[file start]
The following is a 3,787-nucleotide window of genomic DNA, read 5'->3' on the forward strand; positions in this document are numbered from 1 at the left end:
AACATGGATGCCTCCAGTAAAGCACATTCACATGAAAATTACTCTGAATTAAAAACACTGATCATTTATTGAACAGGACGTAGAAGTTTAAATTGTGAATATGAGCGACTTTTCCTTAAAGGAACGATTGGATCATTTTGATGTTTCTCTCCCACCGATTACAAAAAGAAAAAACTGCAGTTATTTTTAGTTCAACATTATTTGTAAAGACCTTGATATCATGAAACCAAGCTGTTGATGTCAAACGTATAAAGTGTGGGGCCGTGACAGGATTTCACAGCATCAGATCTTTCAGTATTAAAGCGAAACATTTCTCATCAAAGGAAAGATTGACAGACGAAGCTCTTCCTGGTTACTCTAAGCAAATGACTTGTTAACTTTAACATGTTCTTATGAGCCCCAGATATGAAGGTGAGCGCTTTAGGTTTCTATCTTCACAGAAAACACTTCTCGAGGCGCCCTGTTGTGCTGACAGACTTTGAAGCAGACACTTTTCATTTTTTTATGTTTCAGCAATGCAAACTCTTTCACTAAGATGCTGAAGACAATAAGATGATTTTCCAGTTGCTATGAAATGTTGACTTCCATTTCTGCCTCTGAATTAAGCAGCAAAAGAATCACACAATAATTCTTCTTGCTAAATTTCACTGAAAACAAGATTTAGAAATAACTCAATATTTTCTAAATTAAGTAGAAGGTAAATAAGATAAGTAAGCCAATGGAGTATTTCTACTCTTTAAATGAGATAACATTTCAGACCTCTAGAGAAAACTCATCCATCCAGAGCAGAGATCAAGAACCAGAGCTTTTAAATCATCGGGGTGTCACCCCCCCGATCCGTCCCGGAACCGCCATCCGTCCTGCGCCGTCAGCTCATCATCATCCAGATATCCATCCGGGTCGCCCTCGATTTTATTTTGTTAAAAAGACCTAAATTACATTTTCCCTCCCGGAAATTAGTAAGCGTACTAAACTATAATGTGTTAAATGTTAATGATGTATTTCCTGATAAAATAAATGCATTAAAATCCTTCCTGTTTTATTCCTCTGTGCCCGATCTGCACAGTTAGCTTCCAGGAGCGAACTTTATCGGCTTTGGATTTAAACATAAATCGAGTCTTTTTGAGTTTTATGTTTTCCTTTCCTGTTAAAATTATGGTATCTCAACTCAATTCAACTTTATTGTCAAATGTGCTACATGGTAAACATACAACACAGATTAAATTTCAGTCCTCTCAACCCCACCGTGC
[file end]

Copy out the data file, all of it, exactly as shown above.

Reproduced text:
The following is a 3,787-nucleotide window of genomic DNA, read 5'->3' on the forward strand; positions in this document are numbered from 1 at the left end:
AACATGGATGCCTCCAGTAAAGCACATTCACATGAAAATTACTCTGAATTAAAAACACTGATCATTTATTGAACAGGACGTAGAAGTTTAAATTGTGAATATGAGCGACTTTTCCTTAAAGGAACGATTGGATCATTTTGATGTTTCTCTCCCACCGATTACAAAAAGAAAAAACTGCAGTTATTTTTAGTTCAACATTATTTGTAAAGACCTTGATATCATGAAACCAAGCTGTTGATGTCAAACGTATAAAGTGTGGGGCCGTGACAGGATTTCACAGCATCAGATCTTTCAGTATTAAAGCGAAACATTTCTCATCAAAGGAAAGATTGACAGACGAAGCTCTTCCTGGTTACTCTAAGCAAATGACTTGTTAACTTTAACATGTTCTTATGAGCCCCAGATATGAAGGTGAGCGCTTTAGGTTTCTATCTTCACAGAAAACACTTCTCGAGGCGCCCTGTTGTGCTGACAGACTTTGAAGCAGACACTTTTCATTTTTTTATGTTTCAGCAATGCAAACTCTTTCACTAAGATGCTGAAGACAATAAGATGATTTTCCAGTTGCTATGAAATGTTGACTTCCATTTCTGCCTCTGAATTAAGCAGCAAAAGAATCACACAATAATTCTTCTTGCTAAATTTCACTGAAAACAAGATTTAGAAATAACTCAATATTTTCTAAATTAAGTAGAAGGTAAATAAGATAAGTAAGCCAATGGAGTATTTCTACTCTTTAAATGAGATAACATTTCAGACCTCTAGAGAAAACTCATCCATCCAGAGCAGAGATCAAGAACCAGAGCTTTTAAATCATCGGGGTGTCACCCCCCCGATCCGTCCCGGAACCGCCATCCGTCCTGCGCCGTCAGCTCATCATCATCCAGATATCCATCCGGGTCGCCCTCGATTTTATTTTGTTAAAAAGACCTAAATTACATTTTCCCTCCCGGAAATTAGTAAGCGTACTAAACTATAATGTGTTAAATGTTAATGATGTATTTCCTGATAAAATAAATGCATTAAAATCCTTCCTGTTTTATTCCTCTGTGCCCGATCTGCACAGTTAGCTTCCAGGAGCGAACTTTATCGGCTTTGGATTTAAACATAAATCGAGTCTTTTTGAGTTTTATGTTTTCCTTTCCTGTTAAAATTATGGTATCTCAACTCAATTCAACTTTATTGTCAAATGTGCTACATGGTAAACATACAACACAGATTAAATTTCAGTCCTCTCAACCCCACCGTGC